|Publication number||US4310196 A|
|Application number||US 06/124,432|
|Publication date||Jan 12, 1982|
|Filing date||Feb 25, 1980|
|Priority date||Feb 26, 1979|
|Also published as||DE2907463A1, DE2907463C2|
|Publication number||06124432, 124432, US 4310196 A, US 4310196A, US-A-4310196, US4310196 A, US4310196A|
|Original Assignee||Ignaz Vogel|
|Export Citation||BiBTeX, EndNote, RefMan|
|Patent Citations (8), Referenced by (16), Classifications (5)|
|External Links: USPTO, USPTO Assignment, Espacenet|
1. Field of the Invention
The present invention relates to a vehicle passenger seat with hinged armrests which are lockable in use position.
2. Description of the Prior Art
Passenger seats with armrests which are mounted on the seat base are known. There is known, for example, an upwardly offset armrest which is mounted on an armrest carrier tiltably about an axis extending parallel to the armrest and in which the armrest is lockable in both the upper and the lower end position. Such an arrangement is quite suitable and requires only a relatively small armrest carrier but difficulties arise in operating such armrest mainly because the passengers are used to armrests which can be tilted up or down by their front end. Such armrests are therefore usually not swung down by the passengers resulting not only in difficulties in taking a seat but also sometimes in injuries to the passengers particularly if the vehicle accelerates before the passengers have taken their seats.
There are further passenger seats known in which the armrests are mounted on the backrest tiltably about an axis transverse to the seat. With such an arrangement however the position of the armrest changes when the backrest is reclined and such arrangements are therefore not suitable for recliner seats or they have to include a ratchet mechanism allowing for various positions of the armrest relative to the backrest which positions need to be adjusted each time the backrest position is changed. Generally, in order to swing the armrest down, the ratchet mechanism has to be held disengaged until the armrest is completely pivoted down. Upwardly, the armrest can be pivoted until the ratchet engages the proper armrest position. Such armrests are generally without problems for the passenger but the optional angular position of the armrest is not always readily found and may not exist for certain backrest positions. Furthermore, the ratchet mechanism is complicated and relatively expensive to manufacture. Also, furthermore, the armrest usually protrudes from the seatback upholstery even when fully tilted down which may still cause injuries.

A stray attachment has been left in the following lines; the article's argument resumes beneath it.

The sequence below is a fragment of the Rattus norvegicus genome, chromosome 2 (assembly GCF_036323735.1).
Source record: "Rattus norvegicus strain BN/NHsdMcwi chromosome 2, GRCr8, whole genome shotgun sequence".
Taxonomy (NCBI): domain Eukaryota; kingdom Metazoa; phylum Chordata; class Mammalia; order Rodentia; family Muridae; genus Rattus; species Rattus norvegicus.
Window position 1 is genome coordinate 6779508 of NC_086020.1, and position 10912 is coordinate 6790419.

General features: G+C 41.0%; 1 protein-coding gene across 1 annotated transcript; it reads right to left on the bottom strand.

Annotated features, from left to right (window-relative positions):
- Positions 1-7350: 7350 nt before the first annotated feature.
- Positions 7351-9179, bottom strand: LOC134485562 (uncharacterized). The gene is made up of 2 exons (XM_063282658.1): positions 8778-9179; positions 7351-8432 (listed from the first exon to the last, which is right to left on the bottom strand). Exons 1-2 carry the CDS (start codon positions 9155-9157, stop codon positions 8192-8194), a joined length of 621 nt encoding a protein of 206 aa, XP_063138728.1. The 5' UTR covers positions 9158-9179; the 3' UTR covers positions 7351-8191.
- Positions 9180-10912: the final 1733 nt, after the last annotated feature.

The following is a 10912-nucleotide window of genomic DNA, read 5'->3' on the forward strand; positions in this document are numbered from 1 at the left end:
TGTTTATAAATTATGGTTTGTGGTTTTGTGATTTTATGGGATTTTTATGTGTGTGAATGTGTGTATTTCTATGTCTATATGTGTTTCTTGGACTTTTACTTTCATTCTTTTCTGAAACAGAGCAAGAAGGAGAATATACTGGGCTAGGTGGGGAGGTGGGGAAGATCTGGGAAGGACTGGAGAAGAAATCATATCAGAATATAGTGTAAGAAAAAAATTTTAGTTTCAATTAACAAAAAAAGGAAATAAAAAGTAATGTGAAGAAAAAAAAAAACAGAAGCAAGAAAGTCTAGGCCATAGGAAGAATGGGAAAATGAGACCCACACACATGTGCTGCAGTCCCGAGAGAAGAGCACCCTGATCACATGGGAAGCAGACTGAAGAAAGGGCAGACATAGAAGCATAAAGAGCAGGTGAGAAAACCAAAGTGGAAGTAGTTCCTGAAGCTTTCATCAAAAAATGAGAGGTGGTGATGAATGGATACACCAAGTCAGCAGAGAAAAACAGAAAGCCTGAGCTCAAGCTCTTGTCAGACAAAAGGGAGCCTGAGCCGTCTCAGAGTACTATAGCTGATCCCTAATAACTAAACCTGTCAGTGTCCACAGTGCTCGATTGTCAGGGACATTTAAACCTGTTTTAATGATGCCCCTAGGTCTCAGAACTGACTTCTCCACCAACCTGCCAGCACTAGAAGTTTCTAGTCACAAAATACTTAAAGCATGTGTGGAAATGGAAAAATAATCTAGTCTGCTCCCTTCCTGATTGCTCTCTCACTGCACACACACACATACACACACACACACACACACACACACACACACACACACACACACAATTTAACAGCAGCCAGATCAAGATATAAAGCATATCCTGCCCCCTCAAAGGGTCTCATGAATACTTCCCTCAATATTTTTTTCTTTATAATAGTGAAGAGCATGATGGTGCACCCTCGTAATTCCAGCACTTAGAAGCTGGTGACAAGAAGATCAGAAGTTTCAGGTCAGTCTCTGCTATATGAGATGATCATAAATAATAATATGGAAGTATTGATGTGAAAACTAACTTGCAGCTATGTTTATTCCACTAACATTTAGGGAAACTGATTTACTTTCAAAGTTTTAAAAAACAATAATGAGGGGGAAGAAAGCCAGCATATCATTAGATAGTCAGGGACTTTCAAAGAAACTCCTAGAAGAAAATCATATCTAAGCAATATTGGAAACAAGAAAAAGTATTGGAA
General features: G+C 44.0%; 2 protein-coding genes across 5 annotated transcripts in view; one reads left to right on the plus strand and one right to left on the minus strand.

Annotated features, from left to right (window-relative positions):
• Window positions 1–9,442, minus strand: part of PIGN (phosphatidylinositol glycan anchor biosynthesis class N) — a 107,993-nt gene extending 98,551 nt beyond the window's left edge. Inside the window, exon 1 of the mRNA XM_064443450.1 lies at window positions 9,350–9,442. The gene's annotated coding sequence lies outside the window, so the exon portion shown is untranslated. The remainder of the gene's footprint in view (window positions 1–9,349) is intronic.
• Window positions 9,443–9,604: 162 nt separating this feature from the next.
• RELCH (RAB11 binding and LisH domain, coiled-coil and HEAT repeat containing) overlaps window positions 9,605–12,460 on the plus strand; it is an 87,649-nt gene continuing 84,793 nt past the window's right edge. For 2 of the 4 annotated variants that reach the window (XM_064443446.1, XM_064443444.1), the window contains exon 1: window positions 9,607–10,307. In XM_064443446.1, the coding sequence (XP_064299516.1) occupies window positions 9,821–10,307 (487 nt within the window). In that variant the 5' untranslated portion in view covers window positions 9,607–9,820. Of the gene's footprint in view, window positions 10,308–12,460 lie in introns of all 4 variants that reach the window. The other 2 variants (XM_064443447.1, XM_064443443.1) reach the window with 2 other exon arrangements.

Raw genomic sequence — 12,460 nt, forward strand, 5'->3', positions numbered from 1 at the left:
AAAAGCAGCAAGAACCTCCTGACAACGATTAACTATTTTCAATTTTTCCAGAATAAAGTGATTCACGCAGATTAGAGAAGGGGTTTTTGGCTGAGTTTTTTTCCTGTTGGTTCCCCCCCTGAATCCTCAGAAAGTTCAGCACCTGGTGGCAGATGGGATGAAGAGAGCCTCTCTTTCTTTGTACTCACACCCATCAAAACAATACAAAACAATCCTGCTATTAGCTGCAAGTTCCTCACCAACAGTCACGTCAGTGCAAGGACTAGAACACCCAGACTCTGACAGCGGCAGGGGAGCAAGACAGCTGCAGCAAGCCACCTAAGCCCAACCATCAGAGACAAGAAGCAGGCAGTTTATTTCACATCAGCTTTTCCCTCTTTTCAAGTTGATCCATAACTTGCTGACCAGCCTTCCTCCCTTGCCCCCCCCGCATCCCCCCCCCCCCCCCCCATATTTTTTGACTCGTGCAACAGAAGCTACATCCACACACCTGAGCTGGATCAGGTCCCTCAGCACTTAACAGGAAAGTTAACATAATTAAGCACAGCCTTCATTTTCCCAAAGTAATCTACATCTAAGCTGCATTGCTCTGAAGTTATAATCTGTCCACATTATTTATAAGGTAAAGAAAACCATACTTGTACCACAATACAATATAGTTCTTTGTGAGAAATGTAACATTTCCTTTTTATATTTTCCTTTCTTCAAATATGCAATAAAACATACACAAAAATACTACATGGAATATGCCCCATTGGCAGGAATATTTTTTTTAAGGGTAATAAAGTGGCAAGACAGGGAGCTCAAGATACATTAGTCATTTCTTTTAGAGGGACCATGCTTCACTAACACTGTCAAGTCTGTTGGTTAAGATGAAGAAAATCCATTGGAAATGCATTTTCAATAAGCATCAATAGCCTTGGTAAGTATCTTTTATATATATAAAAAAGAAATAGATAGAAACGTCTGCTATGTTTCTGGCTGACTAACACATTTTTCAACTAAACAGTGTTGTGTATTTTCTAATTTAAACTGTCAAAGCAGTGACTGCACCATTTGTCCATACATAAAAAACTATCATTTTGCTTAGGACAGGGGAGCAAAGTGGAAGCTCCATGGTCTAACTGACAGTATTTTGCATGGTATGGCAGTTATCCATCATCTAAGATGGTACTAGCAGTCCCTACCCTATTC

It is therefore desirable to provide a vehicle passenger seat with an armrest whose position remains unaffected by the reclining of the backrest and which is pivotal in the conventional manner, that is, about a transverse axis. Upon such pivoting of the armrest out of a locked use position which is possible simply by operating a release mechanism the armrest should not protrude from the upholstery of the backrest and the seat portion.
In a vehicle passenger seat having a seating member, a backrest member and armrests, the seating member has side portions provided at their rear ends with armrest carriers, extending upwardly generally in alignment with the backrest in a normal sitting position and having at their upper ends crank portions projecting forwardly a distance corresponding to the thickness of the armrest. The armrest is pivotally supported on said crank portion and includes a pawl mechanism for locking said armrest in its use position. By supporting the armrest on a slightly projecting crank portion the armrest can be pivoted down fully against the armrest carrier such that the armrest can be moved fully out of the way and into the backrest area. Passengers can therefore not be injured when using the seats. It is also possible to swing the armrest upwardly. This is in accordance with the normal arrangements so that a passenger can move the armrest out of the way in the normal manner if he is not familiar with the specific operation of this seat. The pawl mechanism is suitably so arranged that it is possible to pivot the armrest upwardly without a release mechanism. Downward pivoting can be achieved upon actuation of the release mechanism.